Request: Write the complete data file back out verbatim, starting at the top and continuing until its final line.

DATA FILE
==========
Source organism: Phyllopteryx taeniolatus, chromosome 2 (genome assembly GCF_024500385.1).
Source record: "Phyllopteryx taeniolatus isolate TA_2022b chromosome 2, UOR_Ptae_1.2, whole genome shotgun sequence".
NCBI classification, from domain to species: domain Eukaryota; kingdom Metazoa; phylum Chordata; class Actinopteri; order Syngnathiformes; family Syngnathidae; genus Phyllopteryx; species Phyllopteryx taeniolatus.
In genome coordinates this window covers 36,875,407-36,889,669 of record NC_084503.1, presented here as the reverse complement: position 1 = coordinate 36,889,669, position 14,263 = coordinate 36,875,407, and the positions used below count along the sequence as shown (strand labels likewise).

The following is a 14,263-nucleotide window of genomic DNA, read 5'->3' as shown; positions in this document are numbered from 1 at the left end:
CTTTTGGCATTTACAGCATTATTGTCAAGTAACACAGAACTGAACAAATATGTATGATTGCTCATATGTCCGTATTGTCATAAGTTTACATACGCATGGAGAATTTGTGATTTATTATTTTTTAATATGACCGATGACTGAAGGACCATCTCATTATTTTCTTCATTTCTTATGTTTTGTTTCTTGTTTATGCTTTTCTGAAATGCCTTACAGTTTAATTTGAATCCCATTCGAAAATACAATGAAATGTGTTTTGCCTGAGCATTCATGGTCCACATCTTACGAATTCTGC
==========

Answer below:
Source organism: Phyllopteryx taeniolatus, chromosome 2 (genome assembly GCF_024500385.1).
Source record: "Phyllopteryx taeniolatus isolate TA_2022b chromosome 2, UOR_Ptae_1.2, whole genome shotgun sequence".
NCBI classification, from domain to species: domain Eukaryota; kingdom Metazoa; phylum Chordata; class Actinopteri; order Syngnathiformes; family Syngnathidae; genus Phyllopteryx; species Phyllopteryx taeniolatus.
In genome coordinates this window covers 36,875,407-36,889,669 of record NC_084503.1, presented here as the reverse complement: position 1 = coordinate 36,889,669, position 14,263 = coordinate 36,875,407, and the positions used below count along the sequence as shown (strand labels likewise).

The following is a 14,263-nucleotide window of genomic DNA, read 5'->3' as shown; positions in this document are numbered from 1 at the left end:
CTTTTGGCATTTACAGCATTATTGTCAAGTAACACAGAACTGAACAAATATGTATGATTGCTCATATGTCCGTATTGTCATAAGTTTACATACGCATGGAGAATTTGTGATTTATTATTTTTTAATATGACCGATGACTGAAGGACCATCTCATTATTTTCTTCATTTCTTATGTTTTGTTTCTTGTTTATGCTTTTCTGAAATGCCTTACAGTTTAATTTGAATCCCATTCGAAAATACAATGAAATGTGTTTTGCCTGAGCATTCATGGTCCACATCTTACGAATTCTGC